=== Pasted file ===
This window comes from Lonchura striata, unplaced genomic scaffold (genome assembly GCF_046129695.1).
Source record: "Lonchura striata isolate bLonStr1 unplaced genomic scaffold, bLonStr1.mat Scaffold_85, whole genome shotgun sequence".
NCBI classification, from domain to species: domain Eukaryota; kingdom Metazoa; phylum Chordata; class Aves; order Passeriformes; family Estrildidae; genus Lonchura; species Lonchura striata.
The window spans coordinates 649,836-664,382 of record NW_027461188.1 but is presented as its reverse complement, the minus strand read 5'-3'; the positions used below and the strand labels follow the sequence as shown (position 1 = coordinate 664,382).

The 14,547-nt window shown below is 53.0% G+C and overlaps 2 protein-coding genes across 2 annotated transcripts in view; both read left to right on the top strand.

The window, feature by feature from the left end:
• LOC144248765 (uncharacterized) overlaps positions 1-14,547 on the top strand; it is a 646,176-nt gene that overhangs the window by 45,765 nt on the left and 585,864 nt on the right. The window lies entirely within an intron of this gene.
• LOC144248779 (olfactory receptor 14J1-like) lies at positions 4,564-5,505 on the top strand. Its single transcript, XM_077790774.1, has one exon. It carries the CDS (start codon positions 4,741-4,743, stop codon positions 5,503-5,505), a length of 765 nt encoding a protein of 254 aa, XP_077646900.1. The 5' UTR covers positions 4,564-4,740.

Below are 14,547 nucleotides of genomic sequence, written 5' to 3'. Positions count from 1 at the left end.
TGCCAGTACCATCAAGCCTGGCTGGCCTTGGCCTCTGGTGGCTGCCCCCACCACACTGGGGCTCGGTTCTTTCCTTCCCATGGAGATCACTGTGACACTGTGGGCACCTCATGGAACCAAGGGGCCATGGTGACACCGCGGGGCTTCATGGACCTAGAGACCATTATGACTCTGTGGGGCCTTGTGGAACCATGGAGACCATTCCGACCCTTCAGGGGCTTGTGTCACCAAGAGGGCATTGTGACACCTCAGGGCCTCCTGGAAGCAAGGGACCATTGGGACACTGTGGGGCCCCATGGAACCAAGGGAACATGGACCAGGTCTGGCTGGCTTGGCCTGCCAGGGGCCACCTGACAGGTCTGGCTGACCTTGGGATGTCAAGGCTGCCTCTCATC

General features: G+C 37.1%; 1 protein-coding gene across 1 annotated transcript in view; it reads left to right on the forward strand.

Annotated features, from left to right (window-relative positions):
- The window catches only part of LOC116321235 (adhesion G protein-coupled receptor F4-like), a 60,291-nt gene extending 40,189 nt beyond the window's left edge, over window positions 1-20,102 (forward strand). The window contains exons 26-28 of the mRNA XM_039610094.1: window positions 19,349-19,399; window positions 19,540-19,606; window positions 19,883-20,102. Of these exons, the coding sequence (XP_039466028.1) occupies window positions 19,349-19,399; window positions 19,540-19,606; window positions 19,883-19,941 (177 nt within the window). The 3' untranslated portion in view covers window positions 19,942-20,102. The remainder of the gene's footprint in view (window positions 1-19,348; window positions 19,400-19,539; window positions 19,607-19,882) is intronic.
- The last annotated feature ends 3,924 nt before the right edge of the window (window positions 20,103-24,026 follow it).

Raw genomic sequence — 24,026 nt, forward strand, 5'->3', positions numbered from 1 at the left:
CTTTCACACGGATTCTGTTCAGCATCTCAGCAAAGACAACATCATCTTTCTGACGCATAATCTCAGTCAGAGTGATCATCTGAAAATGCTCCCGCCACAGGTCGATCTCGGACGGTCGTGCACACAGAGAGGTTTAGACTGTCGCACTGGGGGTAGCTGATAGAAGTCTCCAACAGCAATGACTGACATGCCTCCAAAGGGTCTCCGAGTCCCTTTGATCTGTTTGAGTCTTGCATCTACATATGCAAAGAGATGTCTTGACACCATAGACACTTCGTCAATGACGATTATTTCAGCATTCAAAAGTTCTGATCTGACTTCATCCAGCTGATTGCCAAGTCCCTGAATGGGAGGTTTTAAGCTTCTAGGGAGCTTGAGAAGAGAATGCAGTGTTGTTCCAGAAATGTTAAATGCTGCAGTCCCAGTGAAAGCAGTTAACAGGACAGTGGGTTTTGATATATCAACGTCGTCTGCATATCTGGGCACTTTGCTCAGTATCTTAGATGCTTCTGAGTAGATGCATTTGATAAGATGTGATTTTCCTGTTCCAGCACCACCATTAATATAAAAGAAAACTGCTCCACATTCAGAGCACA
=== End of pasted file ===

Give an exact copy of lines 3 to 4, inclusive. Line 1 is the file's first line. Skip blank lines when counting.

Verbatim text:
NCBI classification, from domain to species: domain Eukaryota; kingdom Metazoa; phylum Chordata; class Aves; order Passeriformes; family Estrildidae; genus Lonchura; species Lonchura striata.
The window spans coordinates 649,836-664,382 of record NW_027461188.1 but is presented as its reverse complement, the minus strand read 5'-3'; the positions used below and the strand labels follow the sequence as shown (position 1 = coordinate 664,382).